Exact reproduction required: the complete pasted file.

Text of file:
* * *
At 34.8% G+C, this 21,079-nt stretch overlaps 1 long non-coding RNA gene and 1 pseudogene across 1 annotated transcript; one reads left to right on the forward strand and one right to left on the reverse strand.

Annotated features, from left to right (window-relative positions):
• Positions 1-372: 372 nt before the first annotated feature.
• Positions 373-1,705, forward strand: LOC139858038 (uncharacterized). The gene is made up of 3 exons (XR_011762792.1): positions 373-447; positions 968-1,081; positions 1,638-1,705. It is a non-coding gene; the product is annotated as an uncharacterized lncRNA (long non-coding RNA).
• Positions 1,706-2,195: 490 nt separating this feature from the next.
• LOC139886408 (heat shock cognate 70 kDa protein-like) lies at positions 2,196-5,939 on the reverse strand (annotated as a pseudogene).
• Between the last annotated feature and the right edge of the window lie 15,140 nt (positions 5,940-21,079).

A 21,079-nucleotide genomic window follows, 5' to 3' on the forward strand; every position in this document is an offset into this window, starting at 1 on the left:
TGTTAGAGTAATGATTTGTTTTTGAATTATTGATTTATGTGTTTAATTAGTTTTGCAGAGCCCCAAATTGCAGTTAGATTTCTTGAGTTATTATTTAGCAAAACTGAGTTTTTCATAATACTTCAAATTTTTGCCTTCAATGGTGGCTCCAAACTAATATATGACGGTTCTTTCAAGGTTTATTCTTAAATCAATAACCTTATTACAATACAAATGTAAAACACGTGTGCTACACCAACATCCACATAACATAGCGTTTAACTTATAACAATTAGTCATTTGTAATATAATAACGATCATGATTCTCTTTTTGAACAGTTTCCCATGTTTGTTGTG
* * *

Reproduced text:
At 34.8% G+C, this 21,079-nt stretch overlaps 1 long non-coding RNA gene and 1 pseudogene across 1 annotated transcript; one reads left to right on the forward strand and one right to left on the reverse strand.

Annotated features, from left to right (window-relative positions):
• Positions 1-372: 372 nt before the first annotated feature.
• Positions 373-1,705, forward strand: LOC139858038 (uncharacterized). The gene is made up of 3 exons (XR_011762792.1): positions 373-447; positions 968-1,081; positions 1,638-1,705. It is a non-coding gene; the product is annotated as an uncharacterized lncRNA (long non-coding RNA).
• Positions 1,706-2,195: 490 nt separating this feature from the next.
• LOC139886408 (heat shock cognate 70 kDa protein-like) lies at positions 2,196-5,939 on the reverse strand (annotated as a pseudogene).
• Between the last annotated feature and the right edge of the window lie 15,140 nt (positions 5,940-21,079).

A 21,079-nucleotide genomic window follows, 5' to 3' on the forward strand; every position in this document is an offset into this window, starting at 1 on the left:
TGTTAGAGTAATGATTTGTTTTTGAATTATTGATTTATGTGTTTAATTAGTTTTGCAGAGCCCCAAATTGCAGTTAGATTTCTTGAGTTATTATTTAGCAAAACTGAGTTTTTCATAATACTTCAAATTTTTGCCTTCAATGGTGGCTCCAAACTAATATATGACGGTTCTTTCAAGGTTTATTCTTAAATCAATAACCTTATTACAATACAAATGTAAAACACGTGTGCTACACCAACATCCACATAACATAGCGTTTAACTTATAACAATTAGTCATTTGTAATATAATAACGATCATGATTCTCTTTTTGAACAGTTTCCCATGTTTGTTGTG